Others have suggested that this week’s incident underscores the importance of encouraging interfaith dialogue, educating the public about the significance of religious texts, and bridging divides through respectful communication.

In order to achieve harmonious coexistence in multicultural societies, religious leaders believe tolerance and respect for diverse beliefs are paramount.

While freedom of speech remains crucial, they believe it must be exercised responsibly, taking into account the potential consequences and respecting the sensitivities of others.

In a recent interview with the news channel MBC, Sheikh Dr. Mohammed Al-Issa, secretary-general of the Muslim World League, emphasized that a “copy of the Holy Qur’an, not the Qur’an,” had fallen into the “hands of a hateful extremist who holds a grudge and who took refuge in a constitution that allows him to express freely, “even if his expressed opinion is a grudge that will incite hatred and enmity among all.”

He added: “This is the philosophy of the constitution that protects him, and in this case, it is the Swedish constitution, which in fact, represents the will of the Swedish people in enacting this constitution.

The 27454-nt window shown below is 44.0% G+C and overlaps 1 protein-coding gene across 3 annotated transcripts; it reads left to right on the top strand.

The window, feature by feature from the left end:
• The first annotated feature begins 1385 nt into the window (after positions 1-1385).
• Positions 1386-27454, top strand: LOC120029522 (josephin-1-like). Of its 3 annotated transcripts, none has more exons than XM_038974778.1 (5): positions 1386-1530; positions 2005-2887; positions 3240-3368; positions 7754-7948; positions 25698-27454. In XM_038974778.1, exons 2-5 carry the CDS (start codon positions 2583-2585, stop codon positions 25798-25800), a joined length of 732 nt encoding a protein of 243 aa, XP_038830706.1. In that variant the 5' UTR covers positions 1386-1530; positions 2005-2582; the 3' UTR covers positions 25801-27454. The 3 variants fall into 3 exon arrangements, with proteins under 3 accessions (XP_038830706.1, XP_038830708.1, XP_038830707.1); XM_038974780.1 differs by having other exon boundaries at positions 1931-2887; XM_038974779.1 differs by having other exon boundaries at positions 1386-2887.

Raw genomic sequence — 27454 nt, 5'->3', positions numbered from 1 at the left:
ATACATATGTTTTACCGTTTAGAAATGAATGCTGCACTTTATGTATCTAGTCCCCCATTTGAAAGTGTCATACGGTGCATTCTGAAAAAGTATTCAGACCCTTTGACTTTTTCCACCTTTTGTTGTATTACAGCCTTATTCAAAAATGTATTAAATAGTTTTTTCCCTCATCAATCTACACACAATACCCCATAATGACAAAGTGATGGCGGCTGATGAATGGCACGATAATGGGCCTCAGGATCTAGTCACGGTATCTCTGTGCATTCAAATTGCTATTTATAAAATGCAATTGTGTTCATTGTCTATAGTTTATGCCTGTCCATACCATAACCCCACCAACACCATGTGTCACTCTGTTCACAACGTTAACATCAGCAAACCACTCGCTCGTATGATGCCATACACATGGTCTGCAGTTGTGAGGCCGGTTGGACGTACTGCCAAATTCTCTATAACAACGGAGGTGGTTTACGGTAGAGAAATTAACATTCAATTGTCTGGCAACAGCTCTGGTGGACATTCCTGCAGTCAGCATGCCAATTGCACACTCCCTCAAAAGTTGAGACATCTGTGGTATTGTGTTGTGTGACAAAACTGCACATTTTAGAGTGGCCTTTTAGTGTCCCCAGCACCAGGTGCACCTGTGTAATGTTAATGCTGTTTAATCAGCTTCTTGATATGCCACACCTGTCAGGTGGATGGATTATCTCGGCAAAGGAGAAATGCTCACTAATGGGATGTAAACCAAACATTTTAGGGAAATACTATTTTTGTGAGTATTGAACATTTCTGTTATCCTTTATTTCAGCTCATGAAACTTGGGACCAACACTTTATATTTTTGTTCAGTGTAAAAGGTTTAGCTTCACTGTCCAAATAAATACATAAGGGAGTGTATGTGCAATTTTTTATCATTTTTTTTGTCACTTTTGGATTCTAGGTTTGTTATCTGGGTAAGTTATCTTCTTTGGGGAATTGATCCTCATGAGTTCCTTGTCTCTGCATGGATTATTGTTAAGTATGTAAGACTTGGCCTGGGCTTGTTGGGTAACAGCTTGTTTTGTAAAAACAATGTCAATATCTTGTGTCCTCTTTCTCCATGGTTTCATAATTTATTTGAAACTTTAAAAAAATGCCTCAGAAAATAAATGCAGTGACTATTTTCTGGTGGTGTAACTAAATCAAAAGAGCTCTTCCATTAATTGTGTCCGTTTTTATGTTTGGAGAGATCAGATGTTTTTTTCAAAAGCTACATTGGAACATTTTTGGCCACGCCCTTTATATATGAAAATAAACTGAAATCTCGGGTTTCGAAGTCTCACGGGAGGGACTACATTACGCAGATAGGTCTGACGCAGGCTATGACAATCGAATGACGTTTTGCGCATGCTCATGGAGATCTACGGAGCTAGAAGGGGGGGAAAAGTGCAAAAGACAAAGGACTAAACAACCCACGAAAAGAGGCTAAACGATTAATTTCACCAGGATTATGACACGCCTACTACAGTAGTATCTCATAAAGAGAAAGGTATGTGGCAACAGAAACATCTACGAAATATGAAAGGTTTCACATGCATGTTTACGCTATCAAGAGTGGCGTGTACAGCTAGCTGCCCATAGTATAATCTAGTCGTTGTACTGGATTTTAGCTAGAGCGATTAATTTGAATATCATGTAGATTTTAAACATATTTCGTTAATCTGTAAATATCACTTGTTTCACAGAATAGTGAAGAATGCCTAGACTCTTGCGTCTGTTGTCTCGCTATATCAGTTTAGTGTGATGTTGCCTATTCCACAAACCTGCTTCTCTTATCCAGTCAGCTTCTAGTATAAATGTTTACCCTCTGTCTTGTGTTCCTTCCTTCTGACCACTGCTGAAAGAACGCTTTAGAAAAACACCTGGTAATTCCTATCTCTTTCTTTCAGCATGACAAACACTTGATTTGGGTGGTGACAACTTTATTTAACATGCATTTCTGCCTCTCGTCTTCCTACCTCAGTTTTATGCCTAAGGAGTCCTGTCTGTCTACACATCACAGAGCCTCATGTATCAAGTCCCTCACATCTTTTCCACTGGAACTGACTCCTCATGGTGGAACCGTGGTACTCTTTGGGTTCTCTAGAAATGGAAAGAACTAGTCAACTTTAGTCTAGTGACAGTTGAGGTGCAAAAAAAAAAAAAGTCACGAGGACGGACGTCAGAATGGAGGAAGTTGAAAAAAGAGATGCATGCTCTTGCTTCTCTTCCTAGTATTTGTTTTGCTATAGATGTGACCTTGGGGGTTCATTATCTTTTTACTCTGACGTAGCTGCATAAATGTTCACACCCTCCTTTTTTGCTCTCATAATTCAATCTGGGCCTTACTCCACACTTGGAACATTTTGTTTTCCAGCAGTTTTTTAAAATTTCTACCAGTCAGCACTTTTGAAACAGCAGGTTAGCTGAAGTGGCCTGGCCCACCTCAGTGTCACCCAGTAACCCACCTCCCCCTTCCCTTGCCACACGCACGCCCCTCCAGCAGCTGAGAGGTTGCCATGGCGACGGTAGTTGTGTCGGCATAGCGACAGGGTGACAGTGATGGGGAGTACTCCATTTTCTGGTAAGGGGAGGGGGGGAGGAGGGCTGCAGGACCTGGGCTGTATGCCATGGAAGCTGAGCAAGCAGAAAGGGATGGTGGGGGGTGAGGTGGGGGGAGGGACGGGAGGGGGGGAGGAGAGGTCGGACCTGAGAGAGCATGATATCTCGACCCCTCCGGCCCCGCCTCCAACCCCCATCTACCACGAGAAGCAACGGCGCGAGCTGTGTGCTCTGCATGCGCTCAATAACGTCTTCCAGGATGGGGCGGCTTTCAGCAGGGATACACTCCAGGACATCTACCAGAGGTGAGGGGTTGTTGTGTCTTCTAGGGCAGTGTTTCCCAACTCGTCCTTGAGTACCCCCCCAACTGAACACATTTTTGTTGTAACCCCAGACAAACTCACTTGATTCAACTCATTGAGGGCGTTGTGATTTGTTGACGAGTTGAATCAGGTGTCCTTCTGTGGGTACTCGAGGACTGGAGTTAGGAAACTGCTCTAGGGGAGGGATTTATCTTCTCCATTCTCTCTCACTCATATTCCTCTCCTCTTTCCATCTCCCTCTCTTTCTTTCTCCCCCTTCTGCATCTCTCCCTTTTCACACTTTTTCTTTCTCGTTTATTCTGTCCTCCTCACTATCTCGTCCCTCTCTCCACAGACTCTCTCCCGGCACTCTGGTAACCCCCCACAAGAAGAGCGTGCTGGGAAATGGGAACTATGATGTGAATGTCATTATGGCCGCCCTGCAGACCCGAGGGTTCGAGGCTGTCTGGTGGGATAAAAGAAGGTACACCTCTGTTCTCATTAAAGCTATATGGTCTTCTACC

“However, the majority of the Swedish people distinguish between the articles of the constitution and the behavior that gets protection under the article of the constitution to express those opinions, in particular those grudges and hatred that are expressed in that incident.

“In general, the (Swedish people) do not agree with these grudges and hatred. They reject them. However, they say ‘This is his right to express his opinion as long as it does not (commit) a harmful action that is tangible.’”

Al-Issa, who deems Momika’s actions a crime, added: “We have differences with the philosophy of this constitution. We explicitly denounce this heinous act. We condemn it in every possible way.”

In March 2019, Arab News took a clear stand against those who promote hate speech in the name of religion by launching a project, “Preachers of Hate,” whose theme was there can be no tolerance for intolerance.


This section contains relevant reference points, placed in (Opinion field)

“Each week, we will focus on a particular preacher, explain their beliefs, shed light on their hate-filled edicts and, most importantly, hold them accountable for their words,” Arab News Editor-in-Chief Faisal J. Abbas wrote in a column entitled “There can be no tolerance for intolerance” introducing the series.

The series profiled, contextualized and analyzed extremist preachers from all religions, backgrounds and nationalities, with a view to highlighting the impact of their words on people worldwide.